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Ice is just as – if not more than – dangerous as snow

Hello Seton Hall administrators! It’s been a while since we’ve last chatted. As we write to you on this Wednesday afternoon, we’d wish you a lovely day, but, as you probably already know, the weather permits us to say otherwise. By the time you read this editorial, the hellish mix of snow, rain and ice will have stopped falling from the sky. However, that doesn’t change the fact that it was a big mistake not canceling classes for the day. [caption id="attachment_21591" align="aligncenter" width="838"] An ice covered sidewalk by the Richie Reagan Recreational Center.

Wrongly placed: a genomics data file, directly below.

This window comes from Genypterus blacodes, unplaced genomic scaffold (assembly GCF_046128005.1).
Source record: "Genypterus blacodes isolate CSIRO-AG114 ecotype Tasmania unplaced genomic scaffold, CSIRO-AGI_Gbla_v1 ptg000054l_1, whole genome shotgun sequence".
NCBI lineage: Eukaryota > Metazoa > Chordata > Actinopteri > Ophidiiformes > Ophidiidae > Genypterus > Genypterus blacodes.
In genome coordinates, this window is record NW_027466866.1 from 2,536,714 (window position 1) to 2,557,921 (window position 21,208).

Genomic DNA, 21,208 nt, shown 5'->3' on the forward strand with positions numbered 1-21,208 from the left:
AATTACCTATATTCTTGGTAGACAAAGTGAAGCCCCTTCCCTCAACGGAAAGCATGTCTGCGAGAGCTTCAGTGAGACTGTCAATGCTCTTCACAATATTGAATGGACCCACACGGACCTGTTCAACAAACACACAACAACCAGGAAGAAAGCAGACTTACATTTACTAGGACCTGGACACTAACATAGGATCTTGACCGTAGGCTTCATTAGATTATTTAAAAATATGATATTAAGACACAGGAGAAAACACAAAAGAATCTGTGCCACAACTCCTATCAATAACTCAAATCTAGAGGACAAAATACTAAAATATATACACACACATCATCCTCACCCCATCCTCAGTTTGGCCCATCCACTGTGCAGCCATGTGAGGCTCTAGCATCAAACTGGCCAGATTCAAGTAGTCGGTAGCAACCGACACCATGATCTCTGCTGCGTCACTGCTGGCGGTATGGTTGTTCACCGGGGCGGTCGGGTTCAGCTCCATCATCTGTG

Ashley Turner/Editor-in-Chief[/caption] Yes, as a school in the Northeast we are accustomed to much more snow than we received in the Newark area on Wednesday. But no matter how much snow we’re used to, that doesn’t make the icy conditions on the roads and sidewalks any less unsafe. Seton Hall’s social media team was quick to respond to student’s complaints on Twitter, saying no one should fear any ice on campus. From what The Setonian could see, this wasn’t true. Sidewalks all over campus were frozen over and some students were keeping extra focus while walking, just so they would not fall on the slippery sidewalks that either had not yet been salted or desperately needed to be retreated. If you’re going to force students to come into class today, at least make sure the conditions on campus are safe. This is a huge liability for the school. Not only are students on campus, but so are professors and members of the campus ministry. Some SHU faculty and staff are elderly and a fall could cause a devastating injury. If conditions on campus were like this, just imagine how they were off campus? The Setonian’s own Campus Life Editor, Julie Trien, who has cerebral palsy and needs a walker to assist her, was not able to come back to campus on Wednesday night for The Setonian’s production night after her classes. Julie is a commuter and her aid, Kendall Rogers, feared driving at night because of the icy conditions on the road. Julie said she struggled simply walking to class on Wednesday morning. Seton Hall, which has a large population of commuters, should have considered the terrible conditions of the roads that they were forcing students and staff to drive on. And regardless of whether a student is a commuter or not, SHU should have done more to make campus a safer place for students to walk across, or it shouldn’t have had classes at all. The Voice is intended to best represent the collective opinion of The Editorial Board. It is written by The Setonian’s Editor-in-Chief and Managing Editor.


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